Daily Archives: July 19, 2011

II. the crucial milestone – her family must know.

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I might be a traditional and conventional guy, but I truly believe that one of the most important things to do before a man ever proposes to his wife-to-be is to first seek the support of her parents. It doesn’t just do a world of wonders for the man in the longer run, but it also gives the lady the immediate assuredness and confidence to say, “Yes”, because she knows that her parents are behind her on this.

Both of us are regular Chinese Singaporeans brought up in typical Asian homes. It was only wise for me to get her parents involved when I was ready to pop the question to take it to the next level.

Actually, I had already wanted to propose last year (2010) but I decided to wait until I had met all her paternal and maternal relatives. I wanted them to know who I was, regardless of whether they were close to Huiyi or not. It seemed the proper and respectful thing to do – to know her entire family before asking her to be a part of my family. And I managed to do that on New Year’s eve.

Huiyi and I have spoken about marriage ever since we entered our second year of courtship. Initially, she felt she was a little too young to get married but as we entered the third year, part of her couldn’t wait to settle down with me. For me, I felt that I wanted to settle down with her from the day I asked her to be my girlfriend. Marriage (and the proposal) wasn’t an uncommon topic to the both of us.

Some people may think that it’s unromantic to declare engagement intentions, but I’m a realistic romantic and a romantic realist. I do what I think is culturally sensitive and consistent to my upbringing and the dynamics of our relationship. After all, my track record of idyllic moments with Huiyi has been good (so far), so it didn’t bother me the least bit that she knew I was about to propose. I knew her answer but all she knew was my time frame; she had no idea how, where or exactly when I would do it.

Huiyi’s parents are smart people. They knew that I was a forward-planning person and that I don’t do things without careful consideration. When Huiyi helped me to arrange a dinner date with them, I believe that they could almost see it coming. After all, we had dinner together on Valentine’s Day this year. But nothing in their many years of good parenting would prepare them for this moment – to deal with the impending reality that they were about to marry off their precious daughter.

Dinner was supposed to take place at Peach Garden, where I’ve already made reservations for four a couple of days in advance. I am traditional and so I wanted this dinner to be a prim-and-proper meal. But Huiyi’s prudent father forbade me from bringing them there, so we had dinner at Ichiban Boshi instead. It was obviously four times more affordable and dining at a Japanese restaurant brought about a feel-good feeling. After all, it was at Sushi Tei that I sought their approval to apply for a HDB flat together with Huiyi.

But unlike at Sushi Tei more than a year ago, Huiyi and I never felt that the moment was right for the all-important question of the evening. So with hand-squeezes, leg-tapping and tell-tale glares, we decided to adjourn home instead after a hearty meal. Huiyi gave me insider information (from daily car rides with her father) on how despite her parents being traditional, they preferred an informal setting instead of a formal one.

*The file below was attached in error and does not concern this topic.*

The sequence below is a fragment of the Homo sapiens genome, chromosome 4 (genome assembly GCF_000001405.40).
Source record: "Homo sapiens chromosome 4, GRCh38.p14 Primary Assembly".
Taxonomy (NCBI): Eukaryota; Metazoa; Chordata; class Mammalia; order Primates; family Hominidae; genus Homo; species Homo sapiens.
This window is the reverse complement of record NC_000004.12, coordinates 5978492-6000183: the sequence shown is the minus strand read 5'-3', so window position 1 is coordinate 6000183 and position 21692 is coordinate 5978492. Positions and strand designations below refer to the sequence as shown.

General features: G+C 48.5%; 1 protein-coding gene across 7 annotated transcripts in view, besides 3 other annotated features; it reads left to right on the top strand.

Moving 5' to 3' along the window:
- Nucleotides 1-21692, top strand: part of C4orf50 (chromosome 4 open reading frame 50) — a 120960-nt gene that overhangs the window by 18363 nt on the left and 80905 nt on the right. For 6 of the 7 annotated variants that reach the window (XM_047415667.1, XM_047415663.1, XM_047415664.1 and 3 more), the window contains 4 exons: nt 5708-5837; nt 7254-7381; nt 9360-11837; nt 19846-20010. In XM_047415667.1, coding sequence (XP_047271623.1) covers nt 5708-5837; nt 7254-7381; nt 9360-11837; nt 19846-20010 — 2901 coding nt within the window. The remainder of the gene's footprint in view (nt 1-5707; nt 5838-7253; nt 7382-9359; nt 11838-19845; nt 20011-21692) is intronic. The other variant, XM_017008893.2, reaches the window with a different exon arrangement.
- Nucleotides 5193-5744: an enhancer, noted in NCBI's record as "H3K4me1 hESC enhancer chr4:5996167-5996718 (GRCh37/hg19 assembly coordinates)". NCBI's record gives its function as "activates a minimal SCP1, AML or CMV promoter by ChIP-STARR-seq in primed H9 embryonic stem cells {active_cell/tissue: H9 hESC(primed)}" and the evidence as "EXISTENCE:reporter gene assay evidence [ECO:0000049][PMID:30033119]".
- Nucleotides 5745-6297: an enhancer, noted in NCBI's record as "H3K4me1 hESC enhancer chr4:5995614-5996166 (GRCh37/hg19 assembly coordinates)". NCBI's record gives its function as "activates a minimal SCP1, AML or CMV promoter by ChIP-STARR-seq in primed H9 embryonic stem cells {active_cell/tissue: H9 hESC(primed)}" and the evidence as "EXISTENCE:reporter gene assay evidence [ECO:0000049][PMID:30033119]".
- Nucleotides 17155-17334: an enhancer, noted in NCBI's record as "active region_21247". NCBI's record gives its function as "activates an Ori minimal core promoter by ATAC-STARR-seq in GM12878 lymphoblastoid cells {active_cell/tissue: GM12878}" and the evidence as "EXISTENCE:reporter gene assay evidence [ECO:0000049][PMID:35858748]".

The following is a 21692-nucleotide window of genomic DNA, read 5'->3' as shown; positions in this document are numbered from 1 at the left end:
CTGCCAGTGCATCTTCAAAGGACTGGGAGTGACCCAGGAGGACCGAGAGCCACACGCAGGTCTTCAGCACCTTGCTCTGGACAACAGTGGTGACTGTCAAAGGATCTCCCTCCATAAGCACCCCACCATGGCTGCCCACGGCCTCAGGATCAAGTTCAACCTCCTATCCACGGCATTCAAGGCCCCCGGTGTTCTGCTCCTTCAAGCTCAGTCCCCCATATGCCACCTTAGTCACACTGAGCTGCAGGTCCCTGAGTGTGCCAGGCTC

“Take a chill pill,” they would have said.

Next chapter: the most awkward moment of the evening.

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I. the elements of a memorable proposal.

The most memorable proposal is the one that you and your spouse-to-be star in. No amount of eloquence or vocabulary can describe the elation, exuberance and ecstasy that a newly engaged couple experiences. Nothing is better than that unbeatable feeling of knowing that you’ve taken a significant step to spend the rest of your lives together.

I’ve spent days writing this – capturing every event in my remaining memory in writing. And while it has been a tedious process because of my meticulousness, I have thoroughly enjoyed reliving every moment. This writing exercise has, without a doubt, made me appreciate my relationship with Huiyi and anticipate our future together even more.

Speaking of matrimony, I’m about to turn 28 years old and have lost count of the number of times I’ve been involved in and invited to weddings. More than half of my closest buddies are already married and I’ve had countless privileges of being the best man, groomsman, emcee, worship leader and wedding singer. It has been, and still is a wonderful thing to share in one of life’s most significant memories.

The small problem with being a part of so many weddings is that when it’s time for me to propose, part of my personality make-up would inevitably want to make my proposal a tad bit more distinct than any other that I’ve had a hand in… (Again, I reiterate that your own proposal is the most special, simply because you are the protagonist.)

Now, I’ve only had two guidelines when I planned how I would ask Huiyi to marry me:

  • She’s a private person who desires simplicity – so I told myself to keep the idea simple, and the event private.
  • She’s always fantasised about being proposed to over a sunset or sunrise at a beach, decked in a nice dress – a straightforward wish that I would gladly fulfill, since she doesn’t usually have many requests.

Before I describe the actual proposal, I will recount the events that led up to it, including the numerous ideas I also considered and would have executed. And somehow, all these ideas actually contributed to the eventual idea.

Next chapter: the crucial milestone – her family must know.

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